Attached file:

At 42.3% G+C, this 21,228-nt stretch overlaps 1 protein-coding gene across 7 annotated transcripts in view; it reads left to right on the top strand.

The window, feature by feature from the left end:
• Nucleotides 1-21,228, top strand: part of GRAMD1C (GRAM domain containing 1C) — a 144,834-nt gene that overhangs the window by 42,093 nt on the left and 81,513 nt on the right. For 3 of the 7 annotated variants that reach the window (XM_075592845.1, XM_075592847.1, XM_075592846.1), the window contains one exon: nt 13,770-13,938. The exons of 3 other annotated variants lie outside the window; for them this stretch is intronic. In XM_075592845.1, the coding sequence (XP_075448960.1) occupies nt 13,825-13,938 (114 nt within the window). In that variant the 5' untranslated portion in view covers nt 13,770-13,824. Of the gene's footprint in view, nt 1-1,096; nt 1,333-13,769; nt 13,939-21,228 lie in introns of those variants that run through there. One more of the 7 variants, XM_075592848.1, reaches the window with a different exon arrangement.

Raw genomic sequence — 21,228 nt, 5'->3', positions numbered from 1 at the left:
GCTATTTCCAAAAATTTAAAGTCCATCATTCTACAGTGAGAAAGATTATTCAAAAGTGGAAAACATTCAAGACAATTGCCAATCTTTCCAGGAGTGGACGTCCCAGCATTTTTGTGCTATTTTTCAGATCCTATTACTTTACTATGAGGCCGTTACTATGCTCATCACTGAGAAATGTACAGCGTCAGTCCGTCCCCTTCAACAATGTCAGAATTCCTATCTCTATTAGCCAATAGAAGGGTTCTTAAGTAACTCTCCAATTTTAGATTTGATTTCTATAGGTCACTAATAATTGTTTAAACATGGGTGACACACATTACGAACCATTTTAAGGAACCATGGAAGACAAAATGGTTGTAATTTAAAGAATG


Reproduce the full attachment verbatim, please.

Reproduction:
At 42.3% G+C, this 21,228-nt stretch overlaps 1 protein-coding gene across 7 annotated transcripts in view; it reads left to right on the top strand.

The window, feature by feature from the left end:
• Nucleotides 1-21,228, top strand: part of GRAMD1C (GRAM domain containing 1C) — a 144,834-nt gene that overhangs the window by 42,093 nt on the left and 81,513 nt on the right. For 3 of the 7 annotated variants that reach the window (XM_075592845.1, XM_075592847.1, XM_075592846.1), the window contains one exon: nt 13,770-13,938. The exons of 3 other annotated variants lie outside the window; for them this stretch is intronic. In XM_075592845.1, the coding sequence (XP_075448960.1) occupies nt 13,825-13,938 (114 nt within the window). In that variant the 5' untranslated portion in view covers nt 13,770-13,824. Of the gene's footprint in view, nt 1-1,096; nt 1,333-13,769; nt 13,939-21,228 lie in introns of those variants that run through there. One more of the 7 variants, XM_075592848.1, reaches the window with a different exon arrangement.

Raw genomic sequence — 21,228 nt, 5'->3', positions numbered from 1 at the left:
GCTATTTCCAAAAATTTAAAGTCCATCATTCTACAGTGAGAAAGATTATTCAAAAGTGGAAAACATTCAAGACAATTGCCAATCTTTCCAGGAGTGGACGTCCCAGCATTTTTGTGCTATTTTTCAGATCCTATTACTTTACTATGAGGCCGTTACTATGCTCATCACTGAGAAATGTACAGCGTCAGTCCGTCCCCTTCAACAATGTCAGAATTCCTATCTCTATTAGCCAATAGAAGGGTTCTTAAGTAACTCTCCAATTTTAGATTTGATTTCTATAGGTCACTAATAATTGTTTAAACATGGGTGACACACATTACGAACCATTTTAAGGAACCATGGAAGACAAAATGGTTGTAATTTAAAGAATG